Techniques for determining amylase concentrations generally all involve the use of starch because of the catalytic effect of alpha amylase on the hydrolysis of the 1,4 and 1,6 linkages of the amylose and amylopectin fractions of starch. If this hydrolysis is left to go to completion, the amylase will progressively degrade the starch into maltose and small amounts of glucose. Certain techniques have attempted to correlate the decrease in the turbidity or viscosity of an aqueous starch solution after amylose hydrolysis with the resultant amylase concentration.
Other techniques measure the reducing substances produced by the amylase-starch reaction as a measure of amylase'concentration. Other techniques utilize a dyed starch and measure the optical density of the dye that is split off from the starch during the amylasestarch reaction as a measure of amylase concentration.
Another technique, which is the subject of the present invention, is the iodometric method which utilizes the well known reaction between iodine and starch to form a blue color. When a blue colored starch-iodine solution is hydrolyzed with amylase, the blue color changes to violet to amber to red to colorless as the amylase degrades the starch. The change in color of the blue starch-iodine solution is thus some measure of amylase concentration. This technique, however, has not been considered reliable or sufficiently definite because it is believed that the change in color does not bear a linear relationship to the concentration of amylase. The iodometric technique is further believed to be unreliable because the blue color complex formed by the iodine-starch reaction is generally unstable and is effected by temperature and the presence of nonspecific substances in human fluids which react with the starch-iodine color complex. It has further been thought that an accurate correlation between color change and amylase concentrations cannot be achieved because as the amylase degrades the starch, suboptimum levels of starch will be present which may result in some variation or unreliability of the resultant color as a measure of amylase concentration.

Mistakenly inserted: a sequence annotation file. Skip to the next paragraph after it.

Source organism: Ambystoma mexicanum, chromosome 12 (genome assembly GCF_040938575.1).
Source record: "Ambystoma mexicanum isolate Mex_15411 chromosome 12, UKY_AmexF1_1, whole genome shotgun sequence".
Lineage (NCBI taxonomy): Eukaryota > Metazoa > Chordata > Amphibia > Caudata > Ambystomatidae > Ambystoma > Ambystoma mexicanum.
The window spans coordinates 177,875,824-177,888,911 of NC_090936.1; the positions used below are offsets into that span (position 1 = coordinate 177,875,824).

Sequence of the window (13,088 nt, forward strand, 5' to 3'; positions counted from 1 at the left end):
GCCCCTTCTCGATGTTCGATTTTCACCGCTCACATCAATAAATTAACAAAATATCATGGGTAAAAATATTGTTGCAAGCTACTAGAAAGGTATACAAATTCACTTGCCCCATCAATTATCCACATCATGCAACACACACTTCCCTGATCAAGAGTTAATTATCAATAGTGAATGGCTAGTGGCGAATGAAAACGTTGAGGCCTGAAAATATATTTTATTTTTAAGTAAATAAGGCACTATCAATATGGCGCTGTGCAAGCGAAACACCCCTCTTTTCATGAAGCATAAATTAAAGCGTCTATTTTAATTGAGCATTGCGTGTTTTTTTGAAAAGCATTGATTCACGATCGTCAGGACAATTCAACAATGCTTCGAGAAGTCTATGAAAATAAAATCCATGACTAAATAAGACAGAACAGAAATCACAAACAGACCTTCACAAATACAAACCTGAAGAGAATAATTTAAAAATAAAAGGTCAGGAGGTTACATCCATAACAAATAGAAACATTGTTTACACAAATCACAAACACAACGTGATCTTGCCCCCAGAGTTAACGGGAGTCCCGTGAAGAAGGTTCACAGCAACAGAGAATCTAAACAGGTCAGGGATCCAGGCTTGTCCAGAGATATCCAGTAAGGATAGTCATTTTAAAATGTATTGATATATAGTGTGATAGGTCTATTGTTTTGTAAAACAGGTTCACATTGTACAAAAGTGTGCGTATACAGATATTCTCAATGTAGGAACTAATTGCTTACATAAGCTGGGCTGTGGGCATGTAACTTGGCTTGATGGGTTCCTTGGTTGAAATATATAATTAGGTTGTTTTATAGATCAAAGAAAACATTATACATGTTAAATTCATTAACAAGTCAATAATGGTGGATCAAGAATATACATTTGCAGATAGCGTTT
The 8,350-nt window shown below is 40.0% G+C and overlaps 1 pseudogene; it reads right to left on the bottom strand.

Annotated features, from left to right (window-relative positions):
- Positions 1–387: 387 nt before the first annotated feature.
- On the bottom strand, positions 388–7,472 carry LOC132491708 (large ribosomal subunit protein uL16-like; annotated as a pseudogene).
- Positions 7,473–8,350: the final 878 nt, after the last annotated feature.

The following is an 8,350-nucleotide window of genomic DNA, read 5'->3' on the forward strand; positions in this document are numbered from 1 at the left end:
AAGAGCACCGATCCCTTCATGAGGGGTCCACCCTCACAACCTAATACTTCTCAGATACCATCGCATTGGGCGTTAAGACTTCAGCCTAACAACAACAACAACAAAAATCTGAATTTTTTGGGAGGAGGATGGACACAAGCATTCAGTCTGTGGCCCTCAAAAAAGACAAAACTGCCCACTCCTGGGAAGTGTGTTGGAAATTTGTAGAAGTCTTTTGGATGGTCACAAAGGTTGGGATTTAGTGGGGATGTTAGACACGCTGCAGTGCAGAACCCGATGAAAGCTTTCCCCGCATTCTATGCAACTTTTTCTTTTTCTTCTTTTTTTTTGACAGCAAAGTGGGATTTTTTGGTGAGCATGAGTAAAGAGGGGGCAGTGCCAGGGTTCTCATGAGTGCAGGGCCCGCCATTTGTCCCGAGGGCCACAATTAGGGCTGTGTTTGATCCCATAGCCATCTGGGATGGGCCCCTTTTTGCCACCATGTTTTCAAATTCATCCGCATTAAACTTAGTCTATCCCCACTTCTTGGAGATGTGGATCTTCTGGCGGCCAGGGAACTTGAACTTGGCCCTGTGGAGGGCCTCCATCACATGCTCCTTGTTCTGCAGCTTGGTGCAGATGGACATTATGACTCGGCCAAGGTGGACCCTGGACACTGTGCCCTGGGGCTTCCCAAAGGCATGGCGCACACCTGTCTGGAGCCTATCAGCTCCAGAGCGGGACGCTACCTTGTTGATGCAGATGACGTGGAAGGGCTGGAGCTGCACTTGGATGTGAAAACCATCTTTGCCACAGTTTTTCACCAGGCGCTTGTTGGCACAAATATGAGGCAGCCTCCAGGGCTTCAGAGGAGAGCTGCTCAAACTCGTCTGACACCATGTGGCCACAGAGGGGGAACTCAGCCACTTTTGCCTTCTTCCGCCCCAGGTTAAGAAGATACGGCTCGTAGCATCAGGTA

All of the foregoing techniques, while sufficient to yield a general indication of amylase concentration, are generally not satisfactory for use in clinical laboratories because they either do not lend themselves to precise scientific measurements, cannot be standardized to yield reproducible results, or are too complex and time- I consuming. The need for a quick, simple, precise, and
reliable technique for determining amylase concentration, which the prior art has failed to produce, is particularly acute in hospital laboratories where the life or death of a patient can be determined by how quickly and accurately the patients amylase concentration can be determined.
SUMMARY OF THE INVENTION It is therefore an object of the present invention to provide a new set of reagents and a new method for using these reagents which will overcome the problems associated with prior techniques for determining amylase concentrations.
Another object of the present invention is to provide a new procedure for determining amylase concentrations which can be performed quickly, simply, and with reproducible, reliable results.
These objects are achieved by the invention disclosed and claimed hereinafter which is a new and improved iodometric technique that has proven to be successful despite the prejudice of the prior art against this approach.